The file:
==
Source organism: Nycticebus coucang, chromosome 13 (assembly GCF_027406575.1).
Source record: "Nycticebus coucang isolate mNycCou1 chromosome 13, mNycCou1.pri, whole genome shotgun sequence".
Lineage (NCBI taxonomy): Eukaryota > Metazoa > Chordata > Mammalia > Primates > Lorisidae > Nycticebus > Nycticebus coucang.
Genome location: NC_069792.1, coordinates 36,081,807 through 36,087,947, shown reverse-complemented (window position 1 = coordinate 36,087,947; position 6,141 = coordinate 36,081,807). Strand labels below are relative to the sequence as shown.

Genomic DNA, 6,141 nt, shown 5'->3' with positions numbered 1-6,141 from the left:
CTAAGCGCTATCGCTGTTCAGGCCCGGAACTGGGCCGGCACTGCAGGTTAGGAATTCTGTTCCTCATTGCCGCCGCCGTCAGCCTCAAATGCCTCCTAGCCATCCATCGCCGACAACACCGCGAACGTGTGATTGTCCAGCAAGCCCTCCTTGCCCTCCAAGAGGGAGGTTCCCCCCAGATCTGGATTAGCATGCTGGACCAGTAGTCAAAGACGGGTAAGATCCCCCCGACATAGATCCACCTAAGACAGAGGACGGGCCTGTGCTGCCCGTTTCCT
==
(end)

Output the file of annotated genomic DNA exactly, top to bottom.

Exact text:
Source organism: Nycticebus coucang, chromosome 13 (assembly GCF_027406575.1).
Source record: "Nycticebus coucang isolate mNycCou1 chromosome 13, mNycCou1.pri, whole genome shotgun sequence".
Lineage (NCBI taxonomy): Eukaryota > Metazoa > Chordata > Mammalia > Primates > Lorisidae > Nycticebus > Nycticebus coucang.
Genome location: NC_069792.1, coordinates 36,081,807 through 36,087,947, shown reverse-complemented (window position 1 = coordinate 36,087,947; position 6,141 = coordinate 36,081,807). Strand labels below are relative to the sequence as shown.

Genomic DNA, 6,141 nt, shown 5'->3' with positions numbered 1-6,141 from the left:
CTAAGCGCTATCGCTGTTCAGGCCCGGAACTGGGCCGGCACTGCAGGTTAGGAATTCTGTTCCTCATTGCCGCCGCCGTCAGCCTCAAATGCCTCCTAGCCATCCATCGCCGACAACACCGCGAACGTGTGATTGTCCAGCAAGCCCTCCTTGCCCTCCAAGAGGGAGGTTCCCCCCAGATCTGGATTAGCATGCTGGACCAGTAGTCAAAGACGGGTAAGATCCCCCCGACATAGATCCACCTAAGACAGAGGACGGGCCTGTGCTGCCCGTTTCCT